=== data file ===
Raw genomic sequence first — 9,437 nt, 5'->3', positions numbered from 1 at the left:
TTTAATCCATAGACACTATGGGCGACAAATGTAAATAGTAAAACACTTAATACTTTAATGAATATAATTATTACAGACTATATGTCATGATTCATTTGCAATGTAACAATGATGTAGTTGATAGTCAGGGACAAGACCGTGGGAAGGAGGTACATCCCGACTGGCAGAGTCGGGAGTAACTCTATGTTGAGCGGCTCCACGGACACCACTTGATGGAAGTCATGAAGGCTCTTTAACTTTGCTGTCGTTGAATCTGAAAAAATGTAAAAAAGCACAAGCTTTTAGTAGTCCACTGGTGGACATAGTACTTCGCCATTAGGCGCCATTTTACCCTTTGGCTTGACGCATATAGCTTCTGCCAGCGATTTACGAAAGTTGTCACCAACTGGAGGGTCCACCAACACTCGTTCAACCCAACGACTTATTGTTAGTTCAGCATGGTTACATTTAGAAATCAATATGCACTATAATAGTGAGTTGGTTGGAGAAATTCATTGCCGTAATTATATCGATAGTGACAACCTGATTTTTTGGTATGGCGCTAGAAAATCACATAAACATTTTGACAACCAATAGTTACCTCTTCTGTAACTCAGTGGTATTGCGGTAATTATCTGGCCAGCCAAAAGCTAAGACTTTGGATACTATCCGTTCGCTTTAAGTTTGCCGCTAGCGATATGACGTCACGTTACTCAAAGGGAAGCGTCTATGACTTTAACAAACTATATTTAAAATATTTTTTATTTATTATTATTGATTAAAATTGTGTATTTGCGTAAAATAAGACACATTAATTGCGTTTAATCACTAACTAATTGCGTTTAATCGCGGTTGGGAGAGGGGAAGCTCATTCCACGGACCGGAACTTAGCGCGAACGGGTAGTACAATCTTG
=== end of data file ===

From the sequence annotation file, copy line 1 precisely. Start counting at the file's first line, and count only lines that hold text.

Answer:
Raw genomic sequence first — 9,437 nt, 5'->3', positions numbered from 1 at the left: